Two years riding the Coronacoaster. What it was like to be a newly self-employed photographer in the face of a global pandemic.
Over to Hannah…
I’ve spent my entire life holding a few firm beliefs, some of which are totally cliché, but here they are:
- Everything happening for a reason
- Gut instincts are to be trusted
- What goes around comes around
And I had built a business and quit my day job based on my gut instincts. I hadn’t spotted the pandemic coming. Well I did – I just didn’t think it would affect ME. How naïve I was back then. Here’s my story of the last two crazy years.
16th March 2020
I felt like my world was crashing down around me, and I seriously questioned the everything happening for a reason part.
And no, I haven’t got my dates muddled. Our son had been sent home from school with a cough and told not to return and every single one of the weddings I was due to photograph that year had asked if they could postpone to 2021. And that January, I had just resigned from my nice, secure day job to pursue my dream of becoming a full-time photographer.
I had been building my business super cautiously around a part-time HR role at a law firm in Leeds since September 2017. At first, I was just taking the occasional booking for a family shoot on weekends, but my business, passion and skill all grew quicker than expected and bearing in mind I had two small children to care for as well, something had to give. I had written my business plan, done an intense financial forecast and risk assessment and made the decision to take that giant leap into self-employment.
It was a tough decision
I enjoyed my day job. I’d taken it as a 12-month maternity cover after a bad experience returning from maternity leave at the one before. Things there went better than expected, I was treated as an adult capable of making my own decisions and offered a permanent role. I really enjoyed it. And it was safe with lots of lovely employee benefits. BUT it didn’t fill my heart with as much joy as being a photographer and photographing weddings did, and so that was the thing that had to give.
Doom, gloom and kicks in the teeth
Lockdown was announced when I still had three weeks notice to work. And every single one of the weddings I had booked and was relying on the income from, was postponed.
I panicked. And I cried, lots. All whilst trying my hardest to keep the (very unsettled) kids feeling safe and happy. My husband’s boss had phoned him and told him there’d be a 40% reduction in salary until further notice. And suddenly we realised we didn’t have a very big financial safety cushion in case on global pandemics.
I made a plea for furlough from the company I worked for, after all, they were legally allowed to, and it wouldn’t have cost them anything. But it was a flat no. But then a glimmer of hope was raised in the form of Rishi Sunak announcing his measures for the self-employed. I sat glued to the TV screen and the penny dropped that I wasn’t eligible for any of that either.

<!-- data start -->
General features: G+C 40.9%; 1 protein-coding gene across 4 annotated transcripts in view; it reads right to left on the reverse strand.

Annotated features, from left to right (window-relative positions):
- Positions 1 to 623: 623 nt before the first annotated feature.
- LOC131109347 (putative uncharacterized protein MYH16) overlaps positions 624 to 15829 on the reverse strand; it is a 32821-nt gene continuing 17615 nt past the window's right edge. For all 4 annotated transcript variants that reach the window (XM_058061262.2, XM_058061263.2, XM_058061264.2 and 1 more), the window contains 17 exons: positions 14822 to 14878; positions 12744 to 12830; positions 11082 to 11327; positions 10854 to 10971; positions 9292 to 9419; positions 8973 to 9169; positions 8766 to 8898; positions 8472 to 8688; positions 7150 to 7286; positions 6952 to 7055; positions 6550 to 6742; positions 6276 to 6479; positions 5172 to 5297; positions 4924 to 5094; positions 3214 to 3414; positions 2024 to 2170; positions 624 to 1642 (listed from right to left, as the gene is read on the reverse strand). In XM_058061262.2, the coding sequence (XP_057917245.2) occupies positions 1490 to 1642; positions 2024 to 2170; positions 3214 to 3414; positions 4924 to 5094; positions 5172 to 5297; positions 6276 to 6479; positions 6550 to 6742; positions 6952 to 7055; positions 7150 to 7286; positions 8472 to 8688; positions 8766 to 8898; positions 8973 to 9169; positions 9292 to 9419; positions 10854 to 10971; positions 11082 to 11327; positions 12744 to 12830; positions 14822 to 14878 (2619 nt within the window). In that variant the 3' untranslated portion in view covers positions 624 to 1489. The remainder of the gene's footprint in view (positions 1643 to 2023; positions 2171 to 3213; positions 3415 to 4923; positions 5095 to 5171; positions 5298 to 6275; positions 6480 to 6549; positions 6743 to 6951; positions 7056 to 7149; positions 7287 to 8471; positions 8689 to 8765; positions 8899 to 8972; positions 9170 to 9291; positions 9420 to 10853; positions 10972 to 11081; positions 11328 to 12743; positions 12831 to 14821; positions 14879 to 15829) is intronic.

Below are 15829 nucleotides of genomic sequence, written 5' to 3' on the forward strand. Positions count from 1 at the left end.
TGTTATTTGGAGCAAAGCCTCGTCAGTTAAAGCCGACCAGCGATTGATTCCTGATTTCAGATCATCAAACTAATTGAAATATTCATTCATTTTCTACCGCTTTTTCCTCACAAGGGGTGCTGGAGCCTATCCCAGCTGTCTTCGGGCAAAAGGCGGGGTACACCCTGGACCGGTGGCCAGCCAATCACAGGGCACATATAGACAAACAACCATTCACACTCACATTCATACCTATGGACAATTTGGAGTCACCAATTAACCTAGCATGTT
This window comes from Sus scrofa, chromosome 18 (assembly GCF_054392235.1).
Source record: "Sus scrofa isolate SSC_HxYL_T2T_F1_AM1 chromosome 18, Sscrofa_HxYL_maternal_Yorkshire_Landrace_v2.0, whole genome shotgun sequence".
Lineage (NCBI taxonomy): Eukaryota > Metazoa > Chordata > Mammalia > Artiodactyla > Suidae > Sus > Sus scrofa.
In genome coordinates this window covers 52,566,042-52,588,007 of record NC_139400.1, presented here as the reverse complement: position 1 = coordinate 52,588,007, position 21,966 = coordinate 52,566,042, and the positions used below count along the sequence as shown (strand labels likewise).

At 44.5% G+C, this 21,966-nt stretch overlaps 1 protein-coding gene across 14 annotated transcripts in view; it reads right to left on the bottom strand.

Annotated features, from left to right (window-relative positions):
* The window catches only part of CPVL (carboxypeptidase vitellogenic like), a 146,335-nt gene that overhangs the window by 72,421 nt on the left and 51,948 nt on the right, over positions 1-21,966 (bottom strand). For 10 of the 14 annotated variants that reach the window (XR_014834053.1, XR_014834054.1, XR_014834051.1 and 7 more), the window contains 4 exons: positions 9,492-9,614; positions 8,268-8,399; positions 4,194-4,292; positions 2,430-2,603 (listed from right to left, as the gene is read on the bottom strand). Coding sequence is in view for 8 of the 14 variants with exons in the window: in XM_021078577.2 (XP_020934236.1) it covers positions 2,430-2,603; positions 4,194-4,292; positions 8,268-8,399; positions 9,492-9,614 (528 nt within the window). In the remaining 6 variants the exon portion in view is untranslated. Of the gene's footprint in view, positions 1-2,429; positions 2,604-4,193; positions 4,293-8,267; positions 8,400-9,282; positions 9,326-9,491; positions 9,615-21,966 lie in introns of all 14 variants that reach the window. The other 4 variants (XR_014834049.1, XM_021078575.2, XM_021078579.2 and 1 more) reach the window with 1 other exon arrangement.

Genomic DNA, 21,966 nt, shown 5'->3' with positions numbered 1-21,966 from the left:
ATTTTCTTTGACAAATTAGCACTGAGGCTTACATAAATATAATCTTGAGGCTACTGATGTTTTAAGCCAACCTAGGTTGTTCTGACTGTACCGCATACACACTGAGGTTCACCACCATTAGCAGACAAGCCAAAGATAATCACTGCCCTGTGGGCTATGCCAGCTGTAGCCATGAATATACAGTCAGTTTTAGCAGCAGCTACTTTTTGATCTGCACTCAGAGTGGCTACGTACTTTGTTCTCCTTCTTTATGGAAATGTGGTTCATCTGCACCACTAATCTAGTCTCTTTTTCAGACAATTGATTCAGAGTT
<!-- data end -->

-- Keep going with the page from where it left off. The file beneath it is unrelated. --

I think the official term is STUCK BETWEEN A ROCK AND A HARD PLACE.
When the going gets tough….
The tough wanted to curl up in her bed and cry for days. But instead I got creative with the skills I had and created an online Smartphone Photography Masterclass. It cost £20 and I published it on my Facebook page.
The first person bought it within minutes and I sat and cried tears of relief. That evening a further 30 people had signed up and it was the first time I thought I might just survive this, both as a business and a highly emotional, recently self-employed person.
But I missed taking photos of people
I’d taken hundreds of pics of my kids during those first few weeks of lockdown, but I missed capturing moments for other people. So, I had another idea – I’d seen this idea online called “doorstep photos” where you literally take a photo of a family… on their doorstep because none of us were allowed to go anywhere. I asked on the School Mums WhatsApp chat if anyone would like one and a few people said yes. So off I toddled on my daily exercise with the dog and my camera in tow.
I spotted an opportunity
At first, I did these for free. It was something for me to do and it brought me a little bit of happiness. But suddenly I was getting messages from people in the next village, saying they’d just had a baby and were desperate for some photographs, was there any chance I could get there? And I realised that I had a bike, sitting in that garage. So, I started charging a small amount and getting on my bike to the local towns and villages… and by the end of May 2020, I’d photographed 270 families on their doorsteps.